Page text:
By providing each incoming student with a new iPad, which she will carry to and from school and to classes, each girl’s learning experience is extended both virtually and physically. Our 1:1 program provides the opportunity for every girl to have equal access to digital resources, especially to girls who might not otherwise have access. Additionally, parents have easy access to their daughters’ projects and work and can then easily partner with the school in order to support each girl’s academic success.

IPads at JMSG are considered another technology tool similar to a protractor, a laser cutter or a microscope and, although they offer a wide range of functionality, their usage is not considered an educational outcome per se. This following chart on the left, from Bill Ferriter’s Blog on Teaching Equality, is a visual display that accurately reflects how the school regards iPad, and technology use.

While other technology devices were considered for the 1:1 program, iPads were chosen for their fast boot up time, durability (with a good case!), lower TCO (total cost of ownership) due to less software and hardware troubleshooting and maintenance. Having a digital tool easily at hand makes integrating technology into the classroom a seamless experience instead of extra work. Furthermore, applications on the devices engage and excite learners with their curriculum utilizing skills and apps that many of them already know.

In terms of training, the Educational Technology Director will work closely with the core teaching team at each level to ensure that apps are introduced and integrated into the curriculum in a meaningful fashion - not just for the sake of introducing technology. Apps are used when they create new opportunities for students to learn in different modalities (i.e with audio, video, etc) as well as for them to demonstrate their own understanding using a variety of media (written, spoken, using video). Furthermore, during the first trimester of school, every girl was enrolled in a two-hour class every 6 days devoted to teaching girls iPad-related and digital literacy skills they will need in their other classes. Faculty are sent to relevant technology and iPad professional development opportunities prior to and during the school year.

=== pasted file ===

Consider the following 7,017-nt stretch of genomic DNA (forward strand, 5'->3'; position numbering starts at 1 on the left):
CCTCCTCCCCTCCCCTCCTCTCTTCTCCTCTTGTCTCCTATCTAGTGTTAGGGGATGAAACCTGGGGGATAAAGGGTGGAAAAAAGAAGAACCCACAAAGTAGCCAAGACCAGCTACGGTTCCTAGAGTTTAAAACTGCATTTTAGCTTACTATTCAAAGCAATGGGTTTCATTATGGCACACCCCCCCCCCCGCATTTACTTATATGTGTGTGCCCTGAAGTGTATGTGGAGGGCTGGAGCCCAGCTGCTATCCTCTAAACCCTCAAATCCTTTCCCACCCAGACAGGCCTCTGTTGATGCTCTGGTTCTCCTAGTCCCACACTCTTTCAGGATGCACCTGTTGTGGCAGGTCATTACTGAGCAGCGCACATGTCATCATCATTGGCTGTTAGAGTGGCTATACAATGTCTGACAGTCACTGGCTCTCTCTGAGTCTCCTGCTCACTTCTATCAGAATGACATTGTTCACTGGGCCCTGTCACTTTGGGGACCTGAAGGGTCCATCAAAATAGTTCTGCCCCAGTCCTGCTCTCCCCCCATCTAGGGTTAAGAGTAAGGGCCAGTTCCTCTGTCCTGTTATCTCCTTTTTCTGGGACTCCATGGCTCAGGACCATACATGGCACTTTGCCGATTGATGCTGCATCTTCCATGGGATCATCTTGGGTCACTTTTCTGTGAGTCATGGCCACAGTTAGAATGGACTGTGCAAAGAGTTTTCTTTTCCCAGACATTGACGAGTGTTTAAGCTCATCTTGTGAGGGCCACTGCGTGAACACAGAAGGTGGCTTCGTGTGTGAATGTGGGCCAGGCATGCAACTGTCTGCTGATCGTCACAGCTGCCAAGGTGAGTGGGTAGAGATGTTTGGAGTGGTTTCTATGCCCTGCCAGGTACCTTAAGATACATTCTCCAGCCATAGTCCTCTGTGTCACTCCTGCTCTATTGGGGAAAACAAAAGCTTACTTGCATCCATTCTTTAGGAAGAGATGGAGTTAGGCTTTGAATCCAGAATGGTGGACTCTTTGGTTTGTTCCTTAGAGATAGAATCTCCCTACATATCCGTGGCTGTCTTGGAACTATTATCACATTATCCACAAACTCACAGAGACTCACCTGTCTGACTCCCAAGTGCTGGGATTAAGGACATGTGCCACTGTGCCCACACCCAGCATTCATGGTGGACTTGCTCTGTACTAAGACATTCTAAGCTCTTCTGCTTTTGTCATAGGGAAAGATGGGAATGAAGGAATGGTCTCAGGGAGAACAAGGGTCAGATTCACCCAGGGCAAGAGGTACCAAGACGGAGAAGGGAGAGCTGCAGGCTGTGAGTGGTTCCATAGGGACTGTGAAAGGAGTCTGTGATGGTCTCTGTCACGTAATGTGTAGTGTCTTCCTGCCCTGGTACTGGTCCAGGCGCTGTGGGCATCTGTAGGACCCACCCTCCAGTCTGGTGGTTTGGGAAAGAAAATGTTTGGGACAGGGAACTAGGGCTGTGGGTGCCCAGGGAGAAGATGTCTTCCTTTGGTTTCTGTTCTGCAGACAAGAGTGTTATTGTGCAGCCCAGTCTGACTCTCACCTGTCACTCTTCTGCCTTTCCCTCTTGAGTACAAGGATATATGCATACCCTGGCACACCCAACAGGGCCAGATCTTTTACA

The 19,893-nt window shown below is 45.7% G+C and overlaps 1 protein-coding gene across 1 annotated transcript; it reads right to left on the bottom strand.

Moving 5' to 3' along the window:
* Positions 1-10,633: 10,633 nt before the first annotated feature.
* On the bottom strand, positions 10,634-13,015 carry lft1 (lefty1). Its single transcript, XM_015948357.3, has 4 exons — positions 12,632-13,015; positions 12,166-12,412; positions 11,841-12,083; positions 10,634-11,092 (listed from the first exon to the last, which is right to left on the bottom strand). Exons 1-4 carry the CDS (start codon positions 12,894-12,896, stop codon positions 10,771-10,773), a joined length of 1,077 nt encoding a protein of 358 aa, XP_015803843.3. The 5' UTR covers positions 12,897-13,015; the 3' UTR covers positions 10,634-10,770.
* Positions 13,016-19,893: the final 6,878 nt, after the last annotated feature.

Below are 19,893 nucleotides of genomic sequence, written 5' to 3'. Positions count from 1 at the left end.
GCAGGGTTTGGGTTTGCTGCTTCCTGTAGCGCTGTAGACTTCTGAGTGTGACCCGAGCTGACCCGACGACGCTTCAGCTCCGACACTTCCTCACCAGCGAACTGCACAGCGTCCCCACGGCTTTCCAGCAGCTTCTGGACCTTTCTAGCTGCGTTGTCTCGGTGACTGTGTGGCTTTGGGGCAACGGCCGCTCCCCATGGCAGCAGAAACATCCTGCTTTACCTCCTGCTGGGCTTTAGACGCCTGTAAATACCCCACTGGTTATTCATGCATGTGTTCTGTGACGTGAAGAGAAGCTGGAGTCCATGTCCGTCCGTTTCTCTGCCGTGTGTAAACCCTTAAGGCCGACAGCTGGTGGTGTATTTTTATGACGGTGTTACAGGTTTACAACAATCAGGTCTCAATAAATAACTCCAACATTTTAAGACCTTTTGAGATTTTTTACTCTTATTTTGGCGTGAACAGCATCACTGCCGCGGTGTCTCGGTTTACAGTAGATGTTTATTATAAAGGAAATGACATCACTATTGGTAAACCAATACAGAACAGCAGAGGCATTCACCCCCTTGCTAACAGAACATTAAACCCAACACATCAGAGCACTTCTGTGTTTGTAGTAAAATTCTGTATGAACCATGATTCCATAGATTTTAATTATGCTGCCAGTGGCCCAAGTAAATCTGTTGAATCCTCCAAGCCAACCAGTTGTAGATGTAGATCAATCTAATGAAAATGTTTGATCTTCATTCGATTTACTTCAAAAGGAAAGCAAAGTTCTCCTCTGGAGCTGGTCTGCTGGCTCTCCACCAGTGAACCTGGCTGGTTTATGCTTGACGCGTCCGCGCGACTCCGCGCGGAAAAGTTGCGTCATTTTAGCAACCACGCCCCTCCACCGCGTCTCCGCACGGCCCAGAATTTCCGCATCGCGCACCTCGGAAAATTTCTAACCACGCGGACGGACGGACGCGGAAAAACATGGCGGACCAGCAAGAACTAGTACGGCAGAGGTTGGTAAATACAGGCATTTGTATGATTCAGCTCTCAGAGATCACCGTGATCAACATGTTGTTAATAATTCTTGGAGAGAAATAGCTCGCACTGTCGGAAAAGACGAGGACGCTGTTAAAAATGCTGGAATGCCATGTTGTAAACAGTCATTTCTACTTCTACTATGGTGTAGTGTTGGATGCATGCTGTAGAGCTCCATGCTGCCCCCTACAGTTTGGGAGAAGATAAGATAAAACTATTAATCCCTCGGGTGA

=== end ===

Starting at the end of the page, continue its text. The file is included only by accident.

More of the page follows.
In Fall 2014, as the Class of 2017 and its teachers launched into the first year of this program, most lessons will be in the “substitution” mode of the Ruben R. Puentedura’s SAMR (Substitution, Adaptation, Modification, Redefinition) model. During this phase, technology acts as a direct substitute for an existing tool, with no functional change. As both faculty and students improve their technology skills over 3 years at JMSG some, but not all, lessons will gradually move from the enhancement stage of this model to the transformation or “redefinition” stage where apps and technology tools are used to teach and learn in ways not previously available (or imaginable!).

Julia Morgan School for Girls

5000 MacArthur Boulevard, PMB 9966 Oakland, CA 94613